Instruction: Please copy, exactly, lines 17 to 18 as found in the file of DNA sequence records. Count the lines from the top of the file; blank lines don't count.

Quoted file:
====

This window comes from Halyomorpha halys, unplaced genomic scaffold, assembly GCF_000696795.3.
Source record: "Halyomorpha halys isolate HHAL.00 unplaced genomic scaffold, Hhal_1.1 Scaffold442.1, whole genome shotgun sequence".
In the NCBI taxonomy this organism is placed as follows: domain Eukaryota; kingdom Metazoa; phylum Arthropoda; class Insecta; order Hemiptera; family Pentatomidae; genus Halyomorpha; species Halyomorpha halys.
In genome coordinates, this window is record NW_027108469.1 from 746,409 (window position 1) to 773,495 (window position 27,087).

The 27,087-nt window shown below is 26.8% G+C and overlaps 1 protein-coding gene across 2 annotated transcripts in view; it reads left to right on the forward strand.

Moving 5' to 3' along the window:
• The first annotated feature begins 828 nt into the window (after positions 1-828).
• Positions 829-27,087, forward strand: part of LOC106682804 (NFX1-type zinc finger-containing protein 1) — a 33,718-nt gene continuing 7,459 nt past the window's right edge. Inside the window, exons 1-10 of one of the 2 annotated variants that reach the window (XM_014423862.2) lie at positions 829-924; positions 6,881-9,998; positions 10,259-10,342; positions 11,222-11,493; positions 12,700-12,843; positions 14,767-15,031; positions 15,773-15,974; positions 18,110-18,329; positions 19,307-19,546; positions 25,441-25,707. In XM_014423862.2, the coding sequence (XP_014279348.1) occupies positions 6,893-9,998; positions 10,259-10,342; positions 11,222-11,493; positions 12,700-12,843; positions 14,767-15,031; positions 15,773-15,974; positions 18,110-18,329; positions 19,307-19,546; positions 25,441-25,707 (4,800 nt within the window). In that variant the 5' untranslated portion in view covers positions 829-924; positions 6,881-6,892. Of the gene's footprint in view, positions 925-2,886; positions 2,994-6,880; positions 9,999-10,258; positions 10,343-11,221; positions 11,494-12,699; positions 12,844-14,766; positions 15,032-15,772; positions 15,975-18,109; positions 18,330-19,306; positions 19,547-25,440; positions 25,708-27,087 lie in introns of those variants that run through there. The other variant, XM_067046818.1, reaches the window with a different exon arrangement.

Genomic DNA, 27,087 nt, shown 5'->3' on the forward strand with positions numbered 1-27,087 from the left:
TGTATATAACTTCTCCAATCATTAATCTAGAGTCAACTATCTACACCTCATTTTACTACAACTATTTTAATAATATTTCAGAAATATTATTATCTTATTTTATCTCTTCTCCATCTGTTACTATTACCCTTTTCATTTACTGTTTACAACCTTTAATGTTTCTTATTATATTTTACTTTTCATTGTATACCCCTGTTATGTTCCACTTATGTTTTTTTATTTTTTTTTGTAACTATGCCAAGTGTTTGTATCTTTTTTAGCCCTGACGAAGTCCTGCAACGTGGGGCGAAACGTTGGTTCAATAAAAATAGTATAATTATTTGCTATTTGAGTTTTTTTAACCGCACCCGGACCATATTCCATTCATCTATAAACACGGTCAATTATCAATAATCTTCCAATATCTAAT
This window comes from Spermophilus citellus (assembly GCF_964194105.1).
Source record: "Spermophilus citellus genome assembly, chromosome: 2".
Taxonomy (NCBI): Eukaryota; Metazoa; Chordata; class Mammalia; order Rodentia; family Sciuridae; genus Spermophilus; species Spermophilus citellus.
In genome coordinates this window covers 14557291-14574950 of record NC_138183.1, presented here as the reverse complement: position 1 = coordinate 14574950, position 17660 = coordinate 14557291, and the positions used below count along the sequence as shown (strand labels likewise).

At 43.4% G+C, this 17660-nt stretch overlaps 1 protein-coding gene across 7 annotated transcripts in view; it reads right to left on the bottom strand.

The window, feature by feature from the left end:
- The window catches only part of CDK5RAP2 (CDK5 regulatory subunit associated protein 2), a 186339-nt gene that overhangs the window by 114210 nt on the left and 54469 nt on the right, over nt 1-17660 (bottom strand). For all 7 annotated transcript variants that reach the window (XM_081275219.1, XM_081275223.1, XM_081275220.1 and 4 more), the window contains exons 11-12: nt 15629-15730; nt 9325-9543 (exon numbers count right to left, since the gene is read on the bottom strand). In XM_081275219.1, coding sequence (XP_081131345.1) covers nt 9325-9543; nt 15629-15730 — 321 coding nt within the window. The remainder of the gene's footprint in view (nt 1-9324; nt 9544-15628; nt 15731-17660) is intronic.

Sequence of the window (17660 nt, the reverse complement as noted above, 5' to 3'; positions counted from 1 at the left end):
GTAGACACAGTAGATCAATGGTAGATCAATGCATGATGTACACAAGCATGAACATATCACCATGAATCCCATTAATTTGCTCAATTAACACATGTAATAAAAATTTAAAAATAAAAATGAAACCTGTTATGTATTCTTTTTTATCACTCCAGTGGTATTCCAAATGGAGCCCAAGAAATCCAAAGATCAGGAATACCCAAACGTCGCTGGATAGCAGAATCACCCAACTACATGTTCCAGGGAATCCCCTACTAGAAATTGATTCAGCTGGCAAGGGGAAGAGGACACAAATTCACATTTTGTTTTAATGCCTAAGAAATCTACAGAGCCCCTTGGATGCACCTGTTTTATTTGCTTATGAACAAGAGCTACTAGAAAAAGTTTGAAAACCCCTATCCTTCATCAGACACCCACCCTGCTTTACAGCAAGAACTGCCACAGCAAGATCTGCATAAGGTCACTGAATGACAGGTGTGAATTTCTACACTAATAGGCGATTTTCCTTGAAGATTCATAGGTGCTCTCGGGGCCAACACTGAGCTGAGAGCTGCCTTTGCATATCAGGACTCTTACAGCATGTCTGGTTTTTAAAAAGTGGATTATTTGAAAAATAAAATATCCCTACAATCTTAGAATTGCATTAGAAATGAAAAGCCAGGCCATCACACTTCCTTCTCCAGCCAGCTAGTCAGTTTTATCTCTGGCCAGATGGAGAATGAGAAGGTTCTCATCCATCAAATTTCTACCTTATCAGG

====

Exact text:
- The window catches only part of CDK5RAP2 (CDK5 regulatory subunit associated protein 2), a 186339-nt gene that overhangs the window by 114210 nt on the left and 54469 nt on the right, over nt 1-17660 (bottom strand). For all 7 annotated transcript variants that reach the window (XM_081275219.1, XM_081275223.1, XM_081275220.1 and 4 more), the window contains exons 11-12: nt 15629-15730; nt 9325-9543 (exon numbers count right to left, since the gene is read on the bottom strand). In XM_081275219.1, coding sequence (XP_081131345.1) covers nt 9325-9543; nt 15629-15730 — 321 coding nt within the window. The remainder of the gene's footprint in view (nt 1-9324; nt 9544-15628; nt 15731-17660) is intronic.

Sequence of the window (17660 nt, the reverse complement as noted above, 5' to 3'; positions counted from 1 at the left end):